Dear Annie: I have been dating “Siena” for five months and I care deeply about her, but she has an ex-husband, “Kevin,” and they are close. He has a key to her house and comes and goes when he wants. Siena cannot have a conversation without mentioning him. Both of them talk quite openly about special moments in their marriage. It’s difficult to listen to.
Siena is in the process of fixing up a house she recently bought. Kevin has been involved since the beginning, assisting in the remodeling efforts. When he talks about the house, he uses “we,” as in “we did this” or “we need to fix that.” It comes across as “their” house. I have been trying to help her as much as possible, hoping she will depend more on me and less on him. I am extremely uncomfortable with him around. It’s like they’re still married without the romance.
I know Siena loves me, but she doesn’t understand my frustration. For the last few weeks, I have had problems with insomnia, mostly because of this issue. I don’t want to lose her, but I’m not sure how much longer I can tolerate the time around Kevin. I don’t want to share her with him. — Three’s a Crowd
Dear Three’s a Crowd: Siena has not quite divorced herself from Kevin, but as long as there are no romantic sparks between them, you probably don’t need to worry. She seems to be treating him like a brother of whom she is fond. Put your antenna up and discern whether Kevin has ulterior motives for being around Siena. Does he want her back? Does he flirt with her? Does he gaze longingly in her direction? If so, you need to convince Siena that she is hurting Kevin by making him believe she is still interested. If not, consider “adopting” Kevin. It not only could allay your fears, but also generate a friendship. And try to fix him up with some eligible females.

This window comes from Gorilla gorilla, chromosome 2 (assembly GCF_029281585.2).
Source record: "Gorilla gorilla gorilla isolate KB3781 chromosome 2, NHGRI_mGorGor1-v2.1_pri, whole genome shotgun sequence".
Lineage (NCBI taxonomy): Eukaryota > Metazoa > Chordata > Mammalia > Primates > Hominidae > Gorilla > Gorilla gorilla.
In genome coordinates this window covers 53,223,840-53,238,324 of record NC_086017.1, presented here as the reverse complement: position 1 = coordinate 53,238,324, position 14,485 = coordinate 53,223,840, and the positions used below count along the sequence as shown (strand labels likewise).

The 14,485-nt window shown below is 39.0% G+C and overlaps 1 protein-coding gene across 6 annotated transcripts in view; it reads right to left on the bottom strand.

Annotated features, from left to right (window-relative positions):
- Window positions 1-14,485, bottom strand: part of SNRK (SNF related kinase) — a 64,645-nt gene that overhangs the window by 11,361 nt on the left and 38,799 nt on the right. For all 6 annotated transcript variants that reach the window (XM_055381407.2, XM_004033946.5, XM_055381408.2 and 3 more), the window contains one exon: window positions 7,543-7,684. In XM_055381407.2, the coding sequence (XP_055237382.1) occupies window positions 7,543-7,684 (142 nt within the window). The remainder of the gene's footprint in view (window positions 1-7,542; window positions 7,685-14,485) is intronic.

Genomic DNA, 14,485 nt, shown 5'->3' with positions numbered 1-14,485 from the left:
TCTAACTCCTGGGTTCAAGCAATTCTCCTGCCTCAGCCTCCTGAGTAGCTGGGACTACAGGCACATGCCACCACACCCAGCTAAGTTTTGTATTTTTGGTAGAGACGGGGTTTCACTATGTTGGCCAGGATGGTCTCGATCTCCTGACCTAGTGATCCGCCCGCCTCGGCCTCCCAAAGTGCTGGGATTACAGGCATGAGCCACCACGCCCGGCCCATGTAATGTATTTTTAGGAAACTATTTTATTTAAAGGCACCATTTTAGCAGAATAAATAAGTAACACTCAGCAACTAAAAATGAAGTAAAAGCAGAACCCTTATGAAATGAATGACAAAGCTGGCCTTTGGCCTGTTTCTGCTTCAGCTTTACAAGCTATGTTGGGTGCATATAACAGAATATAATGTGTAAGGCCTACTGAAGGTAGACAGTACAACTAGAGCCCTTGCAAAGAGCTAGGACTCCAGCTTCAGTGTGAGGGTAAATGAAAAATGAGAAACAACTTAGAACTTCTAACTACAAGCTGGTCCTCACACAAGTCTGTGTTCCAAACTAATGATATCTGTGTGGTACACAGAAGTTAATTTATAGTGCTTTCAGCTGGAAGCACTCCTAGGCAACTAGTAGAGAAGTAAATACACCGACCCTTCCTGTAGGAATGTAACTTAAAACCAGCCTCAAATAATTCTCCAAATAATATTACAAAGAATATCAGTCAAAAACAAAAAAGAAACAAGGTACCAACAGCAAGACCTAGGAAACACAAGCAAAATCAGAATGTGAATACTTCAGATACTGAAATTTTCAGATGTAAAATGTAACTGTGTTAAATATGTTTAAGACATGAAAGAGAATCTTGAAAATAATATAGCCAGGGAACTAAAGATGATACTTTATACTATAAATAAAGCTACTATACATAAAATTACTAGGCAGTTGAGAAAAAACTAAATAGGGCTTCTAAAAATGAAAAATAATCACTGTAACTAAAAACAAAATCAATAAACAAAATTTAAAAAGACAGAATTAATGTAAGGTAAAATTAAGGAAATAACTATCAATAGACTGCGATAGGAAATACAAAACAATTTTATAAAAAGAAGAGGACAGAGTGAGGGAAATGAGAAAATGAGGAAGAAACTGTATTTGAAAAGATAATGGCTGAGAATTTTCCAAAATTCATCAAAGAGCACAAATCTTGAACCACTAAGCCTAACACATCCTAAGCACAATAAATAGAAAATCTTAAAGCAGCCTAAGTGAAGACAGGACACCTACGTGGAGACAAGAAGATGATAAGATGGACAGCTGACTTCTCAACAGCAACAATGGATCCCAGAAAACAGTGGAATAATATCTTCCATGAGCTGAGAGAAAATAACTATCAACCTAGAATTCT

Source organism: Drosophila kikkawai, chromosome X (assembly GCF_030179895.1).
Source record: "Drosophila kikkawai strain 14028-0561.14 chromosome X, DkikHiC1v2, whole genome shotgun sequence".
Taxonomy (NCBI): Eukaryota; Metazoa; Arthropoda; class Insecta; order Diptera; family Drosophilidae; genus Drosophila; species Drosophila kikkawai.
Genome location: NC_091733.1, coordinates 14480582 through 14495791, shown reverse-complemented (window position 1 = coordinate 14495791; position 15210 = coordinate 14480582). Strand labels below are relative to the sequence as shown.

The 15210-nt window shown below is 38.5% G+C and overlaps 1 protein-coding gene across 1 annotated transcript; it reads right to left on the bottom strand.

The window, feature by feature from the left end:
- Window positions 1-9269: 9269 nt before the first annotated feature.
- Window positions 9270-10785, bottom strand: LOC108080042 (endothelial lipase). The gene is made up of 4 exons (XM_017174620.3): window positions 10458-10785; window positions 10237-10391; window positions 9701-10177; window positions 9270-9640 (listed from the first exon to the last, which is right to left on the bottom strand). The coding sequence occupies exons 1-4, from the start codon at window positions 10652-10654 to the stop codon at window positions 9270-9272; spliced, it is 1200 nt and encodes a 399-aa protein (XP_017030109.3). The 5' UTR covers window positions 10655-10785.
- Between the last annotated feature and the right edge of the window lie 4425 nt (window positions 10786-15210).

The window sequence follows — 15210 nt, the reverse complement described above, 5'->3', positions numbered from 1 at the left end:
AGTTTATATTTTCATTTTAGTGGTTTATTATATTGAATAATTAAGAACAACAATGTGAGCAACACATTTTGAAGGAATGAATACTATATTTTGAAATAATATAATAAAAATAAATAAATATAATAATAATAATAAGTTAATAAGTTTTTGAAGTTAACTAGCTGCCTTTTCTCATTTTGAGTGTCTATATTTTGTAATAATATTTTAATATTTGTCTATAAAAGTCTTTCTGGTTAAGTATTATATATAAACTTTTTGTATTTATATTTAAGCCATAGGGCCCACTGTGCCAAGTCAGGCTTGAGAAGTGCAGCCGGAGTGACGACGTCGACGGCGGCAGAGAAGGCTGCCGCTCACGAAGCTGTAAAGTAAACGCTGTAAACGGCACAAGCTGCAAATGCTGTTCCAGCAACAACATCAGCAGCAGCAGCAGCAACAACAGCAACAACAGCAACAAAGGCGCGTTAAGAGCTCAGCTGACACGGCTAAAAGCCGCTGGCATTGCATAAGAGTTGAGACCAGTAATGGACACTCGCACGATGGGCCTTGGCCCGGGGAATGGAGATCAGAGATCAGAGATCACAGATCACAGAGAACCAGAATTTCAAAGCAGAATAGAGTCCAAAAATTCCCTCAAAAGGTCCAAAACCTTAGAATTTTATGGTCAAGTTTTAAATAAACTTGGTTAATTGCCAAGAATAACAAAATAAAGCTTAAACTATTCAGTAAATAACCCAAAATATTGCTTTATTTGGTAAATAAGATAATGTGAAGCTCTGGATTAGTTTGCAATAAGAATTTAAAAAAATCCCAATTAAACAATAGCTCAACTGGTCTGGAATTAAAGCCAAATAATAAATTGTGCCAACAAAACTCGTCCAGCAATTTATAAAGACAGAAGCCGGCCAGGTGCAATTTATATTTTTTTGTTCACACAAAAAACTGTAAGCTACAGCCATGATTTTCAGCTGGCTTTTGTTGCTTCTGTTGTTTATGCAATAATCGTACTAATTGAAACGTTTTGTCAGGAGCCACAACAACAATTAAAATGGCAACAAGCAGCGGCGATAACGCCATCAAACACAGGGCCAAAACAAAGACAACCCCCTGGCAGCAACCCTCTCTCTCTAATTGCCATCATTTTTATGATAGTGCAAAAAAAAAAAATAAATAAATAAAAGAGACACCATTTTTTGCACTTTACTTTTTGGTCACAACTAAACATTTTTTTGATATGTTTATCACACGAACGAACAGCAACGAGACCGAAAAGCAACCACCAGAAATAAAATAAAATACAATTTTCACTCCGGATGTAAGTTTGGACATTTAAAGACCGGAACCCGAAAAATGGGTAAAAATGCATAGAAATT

Dear Annie: Can you please advise your readers of a source to determine whether a charity is worthy? We are inundated with requests for donations for causes that are obviously good, but how can we differentiate among those we can trust to accomplish the most with our money? Thanks. — Want To Help the Right People
Dear Want to Help: Thank you for asking. To find out if a charity has a good record and is worth your investment, contact: The American Institute of Philanthropy (charitywatch.org), P.O. Box 578460, Chicago, IL 60657-8460; Charity Navigator (charitynavigator.org), 1200 MacArthur Blvd., Second Floor, Mahwah, NJ 07430; GuideStar (guidestar.org), 4801 Courthouse St., Suite 220, Williamsburg, VA 23188; and The Better Business Bureau Wise Giving Alliance (give.org). Call your local BBB office or write The Council of Better Business Bureaus, 4200 Wilson Blvd., Suite 800, Arlington, VA 22203-1838.
Dear Annie: Dr. Kochkin is correct in his description of signs of hearing loss and the advances in hearing aids. Unfortunately, one crucial thing was left out. Hearing aids are not covered by health insurance.
My insurance was happy to pay for an ENT (ear, nose and throat specialist) and an audiologist to diagnose my hearing loss, but not one cent toward the hearing aids at $1,500 apiece. I was in the process of saving for them when my daughter became critically ill, and now I have to start over. Meanwhile, I try to sit up front in church, at the theater and at movies. I also look directly at people’s faces when I speak to them so I can lip-read.
I don’t understand this gap. Glasses, wheelchairs, prosthetics, even corrective surgery are at least partially covered. Why not cover something critical to communication and safety? — Frustrated
Dear Frustrated: We agree. As the baby boomers enter their later years, the need for affordable hearing aids will become overwhelming, especially if they want to hear the Rolling Stones at 70.
Annie’s Mailbox is written by Kathy Mitchell and Marcy Sugar, longtime editors of the Ann Landers column. Please e-mail your questions to email@example.com, or write to: Annie’s Mailbox, P.O. Box 118190, Chicago, IL 60611. To find out more about Annie’s Mailbox, and read features by other Creators Syndicate writers and cartoonists, visit the Creators Syndicate Web page at www.creators.com.
Published in The Messenger 5.15.08